Researchers are experimenting with ways to stimulate bone growth through use of electromagnetic fields and other methods. And the future also holds the possibility of human-donor hip transplants.

Diagnostic Tests and Scans

More high-tech stuff: Though not widely used yet, CT scans and computer programs can now map the precise shape of a needed implant and design a custom job (one size fits YOU) to replace an injured joint.

But some experts think the greatest breakthrough in diagnostic testing has been the use of MRI-magnetic resonance imaging.

“That’s a big advance,” says Albohm. “MRI can do soft-tissue evaluation, and that adds a key piece of information to what the physician knows. It was first very important in things like evaluating muscle strains among athletes, but the technology is now filtering down to the rest of us. In many cases, MRI can mean avoiding surgery altogether, because the physician doesn’t have to do anything invasive just to find out what’s going on in there.” For patients with soft-tissue injuries to tendons, ligaments, and muscles, MRI is fast becoming a first step to knowing whether surgery is really necessary.

What Else? Biofeedback…and More

A patient injured in a fall uses a computer-designed orthotic device placed inside the shoe to change the angle of an injured ankle and foot and promote faster healing.

A race walker carries a portable monitor that calculates whether certain pressure points on the foot are receiving too much or too little force.

A computer analysis suggests ways to improve technique … and reduce the chances of leg fatigue and injury.

These are just two current uses of the science of biomechanics — a way of analyzing the human body as a living machine reacting to forces outside and inside the body.

Only recently, sophisticated biofeedback devices were sort of thing you’d find only at places training world-class athletes- for instance, the US Olympic facility in Colorado Springs. Among the biofeedback programs in use: high-speed speed filming and video imaging, force platform studies, scanners that can “read” movement from light-emitting diodes (LEDs) attached to an athlete’s body, computer-designed “stick figure” replications of an athlete’s motions, and so on.

Today, however, many home exercise machines (stair climbers, etc.) are equipped with some similar measuring devices that will monitor pulse rate, oxygen consumption, and other factors. Look for more and more feedback equipment in use among casual athletes or nonathletes-to help prevent and heal many types of orthopedic injuries.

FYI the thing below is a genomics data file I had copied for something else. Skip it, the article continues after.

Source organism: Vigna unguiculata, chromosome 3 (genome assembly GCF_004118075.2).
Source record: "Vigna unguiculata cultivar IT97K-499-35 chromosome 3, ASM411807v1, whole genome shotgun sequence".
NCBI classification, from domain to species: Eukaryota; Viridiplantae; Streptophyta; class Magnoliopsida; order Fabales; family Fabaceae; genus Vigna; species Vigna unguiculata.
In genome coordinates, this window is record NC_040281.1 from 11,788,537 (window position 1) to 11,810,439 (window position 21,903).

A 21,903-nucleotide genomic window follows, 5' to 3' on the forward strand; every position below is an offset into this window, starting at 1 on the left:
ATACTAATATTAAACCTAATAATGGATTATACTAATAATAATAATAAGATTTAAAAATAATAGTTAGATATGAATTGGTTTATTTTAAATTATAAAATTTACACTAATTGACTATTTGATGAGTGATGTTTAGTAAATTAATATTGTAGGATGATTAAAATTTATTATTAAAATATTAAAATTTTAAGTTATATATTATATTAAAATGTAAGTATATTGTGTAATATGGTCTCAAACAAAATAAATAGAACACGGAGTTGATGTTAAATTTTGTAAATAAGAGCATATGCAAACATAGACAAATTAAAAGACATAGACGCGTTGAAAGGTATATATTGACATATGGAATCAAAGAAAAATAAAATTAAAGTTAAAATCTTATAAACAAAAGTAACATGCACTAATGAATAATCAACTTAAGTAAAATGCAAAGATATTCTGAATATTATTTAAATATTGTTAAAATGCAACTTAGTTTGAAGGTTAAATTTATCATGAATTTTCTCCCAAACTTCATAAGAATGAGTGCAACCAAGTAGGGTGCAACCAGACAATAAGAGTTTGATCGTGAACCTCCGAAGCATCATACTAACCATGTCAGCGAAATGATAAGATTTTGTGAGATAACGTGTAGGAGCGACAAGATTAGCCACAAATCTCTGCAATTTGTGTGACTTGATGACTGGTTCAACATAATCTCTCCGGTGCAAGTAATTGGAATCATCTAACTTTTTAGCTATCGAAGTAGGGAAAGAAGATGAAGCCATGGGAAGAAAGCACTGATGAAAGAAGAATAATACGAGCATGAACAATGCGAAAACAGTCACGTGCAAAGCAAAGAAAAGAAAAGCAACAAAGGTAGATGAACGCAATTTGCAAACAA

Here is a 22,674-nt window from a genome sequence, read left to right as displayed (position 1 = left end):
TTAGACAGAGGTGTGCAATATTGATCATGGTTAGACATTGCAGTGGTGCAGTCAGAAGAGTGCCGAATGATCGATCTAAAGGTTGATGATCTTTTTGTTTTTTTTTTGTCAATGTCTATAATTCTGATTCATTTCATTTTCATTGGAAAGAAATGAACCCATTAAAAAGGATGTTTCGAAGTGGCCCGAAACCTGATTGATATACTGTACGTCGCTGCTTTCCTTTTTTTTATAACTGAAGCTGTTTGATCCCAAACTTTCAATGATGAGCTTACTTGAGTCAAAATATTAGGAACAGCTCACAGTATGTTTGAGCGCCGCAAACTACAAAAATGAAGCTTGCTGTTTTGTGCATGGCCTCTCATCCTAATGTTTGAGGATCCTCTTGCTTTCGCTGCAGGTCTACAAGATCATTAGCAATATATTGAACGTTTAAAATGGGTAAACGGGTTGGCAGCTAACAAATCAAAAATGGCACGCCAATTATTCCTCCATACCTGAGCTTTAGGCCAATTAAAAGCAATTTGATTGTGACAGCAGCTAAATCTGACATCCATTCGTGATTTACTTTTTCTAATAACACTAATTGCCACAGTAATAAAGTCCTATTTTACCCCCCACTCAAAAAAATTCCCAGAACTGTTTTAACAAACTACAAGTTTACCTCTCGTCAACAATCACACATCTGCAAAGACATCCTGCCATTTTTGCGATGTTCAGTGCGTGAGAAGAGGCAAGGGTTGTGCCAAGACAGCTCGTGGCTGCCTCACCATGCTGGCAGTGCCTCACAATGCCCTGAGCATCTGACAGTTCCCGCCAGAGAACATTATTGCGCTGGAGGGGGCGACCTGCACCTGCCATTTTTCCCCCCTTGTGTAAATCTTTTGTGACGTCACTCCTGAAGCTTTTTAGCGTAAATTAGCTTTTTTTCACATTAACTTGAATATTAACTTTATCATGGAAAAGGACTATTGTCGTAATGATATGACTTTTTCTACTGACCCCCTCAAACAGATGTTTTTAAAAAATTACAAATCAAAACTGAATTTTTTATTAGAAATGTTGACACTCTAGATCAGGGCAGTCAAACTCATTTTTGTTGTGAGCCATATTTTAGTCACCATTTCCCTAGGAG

What’s the last word in orthopedic treatment? Just ask. Whether you’ve been injured at home, in an accident, or participating in athletic activity, chances are the there’s more than one way to treat your injury. Ask questions about what can be done- and be sure your injury is helped along by recent advances in orthopedics.

Normally, it might not have felt like such an emergency. A local high school freshman walks into the emergency room after a fall that dislocates her elbow. We can fix that.

But this high school freshman was a world-class gymnast on the road to Barcelona. The fall that injured Shannon Miller’s happened just five weeks before the U.S. national championships, and only a few months before the Summer Olympics. She didn’t have any time to waste.

“Shannon had what we call a fracture dislocation,” Dr. David Holden told us. “She was doing a relatively easy maneuver and just landed a little awkwardly on her arm. She slipped along the mat, and the force dislocated the elbow. In the process, a good-size bone chip was broken off, too. Normally when you dislocate your elbow, you tear the ligaments- but in her case, the bone was weaker than the ligaments, and the bone chip that tore away was where the ligaments attach to the elbow.”

Dr. Holden immediately repositioned the elbow in the emergency room to reduce Shannon’s pain. But that was only part of the problem.

“Now we had a loose, unstable elbow, and some choices to make. I talked to her parents and coaches about it. We could treat the injury conservatively- as it would have been [treated] 10 years ago, or today by someone who doesn’t deal with sports injuries. That is, we could immobilize the arm in a cast for five or six weeks.

“I felt that would be a disaster for her-no way she’d be back in time to complete at the nationals or in Barcelona.” (Russian coaches said a gymnast on their team with a similar injury took more than a year to recover before she could complete again.) “And too,” he adds, “the stiffness after a fracture dislocation can be severe. A gymnast can’t afford to lose the extension of her arm-and I knew if we put it in a cast, she’d never straighten that elbow out again.”

Shannon’s parents and coaches agreed that surgery was really the only choice. Dr. Holden operated that night.

“We were lucky in that the ligaments weren’t torn. I used a small fragment screw to place the bone chip back onto the bone. That immediately stabilized the elbow, and we were basically able to get her into therapy right away and never had immobilize the arm at all. She had an excellent trainer, and her coach was extremely good at bringing her along without pushing to hard.”

The combination of high-tech surgery, therapy, and Shannon’s determination paid off. Barely more than a month following her surgery, she placed first on balance beam in the U.S. championships. And in the summer, she blasted past more highly touted U.S. gymnasts to take the Olympic silver medal in the all-around competition at Barcelona.